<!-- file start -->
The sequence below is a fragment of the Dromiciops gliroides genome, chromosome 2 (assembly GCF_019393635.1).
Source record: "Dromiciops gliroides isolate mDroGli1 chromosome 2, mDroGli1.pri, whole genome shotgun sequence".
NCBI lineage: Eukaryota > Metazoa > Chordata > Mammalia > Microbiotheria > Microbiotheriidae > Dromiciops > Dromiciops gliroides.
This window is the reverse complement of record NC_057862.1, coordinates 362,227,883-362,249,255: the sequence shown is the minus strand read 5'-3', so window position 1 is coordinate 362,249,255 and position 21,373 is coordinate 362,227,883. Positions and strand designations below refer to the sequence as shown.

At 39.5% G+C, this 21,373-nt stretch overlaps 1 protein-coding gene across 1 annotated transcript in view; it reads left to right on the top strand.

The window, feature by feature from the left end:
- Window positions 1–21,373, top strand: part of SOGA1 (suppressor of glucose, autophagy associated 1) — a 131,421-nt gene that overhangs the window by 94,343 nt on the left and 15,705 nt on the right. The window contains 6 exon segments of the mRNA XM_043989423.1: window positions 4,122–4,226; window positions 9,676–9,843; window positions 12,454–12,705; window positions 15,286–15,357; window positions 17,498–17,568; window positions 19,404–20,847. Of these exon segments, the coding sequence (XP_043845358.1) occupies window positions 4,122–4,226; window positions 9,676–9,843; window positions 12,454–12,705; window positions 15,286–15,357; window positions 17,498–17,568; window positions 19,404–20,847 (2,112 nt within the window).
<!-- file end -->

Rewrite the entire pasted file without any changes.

The sequence below is a fragment of the Dromiciops gliroides genome, chromosome 2 (assembly GCF_019393635.1).
Source record: "Dromiciops gliroides isolate mDroGli1 chromosome 2, mDroGli1.pri, whole genome shotgun sequence".
NCBI lineage: Eukaryota > Metazoa > Chordata > Mammalia > Microbiotheria > Microbiotheriidae > Dromiciops > Dromiciops gliroides.
This window is the reverse complement of record NC_057862.1, coordinates 362,227,883-362,249,255: the sequence shown is the minus strand read 5'-3', so window position 1 is coordinate 362,249,255 and position 21,373 is coordinate 362,227,883. Positions and strand designations below refer to the sequence as shown.

At 39.5% G+C, this 21,373-nt stretch overlaps 1 protein-coding gene across 1 annotated transcript in view; it reads left to right on the top strand.

The window, feature by feature from the left end:
- Window positions 1–21,373, top strand: part of SOGA1 (suppressor of glucose, autophagy associated 1) — a 131,421-nt gene that overhangs the window by 94,343 nt on the left and 15,705 nt on the right. The window contains 6 exon segments of the mRNA XM_043989423.1: window positions 4,122–4,226; window positions 9,676–9,843; window positions 12,454–12,705; window positions 15,286–15,357; window positions 17,498–17,568; window positions 19,404–20,847. Of these exon segments, the coding sequence (XP_043845358.1) occupies window positions 4,122–4,226; window positions 9,676–9,843; window positions 12,454–12,705; window positions 15,286–15,357; window positions 17,498–17,568; window positions 19,404–20,847 (2,112 nt within the window).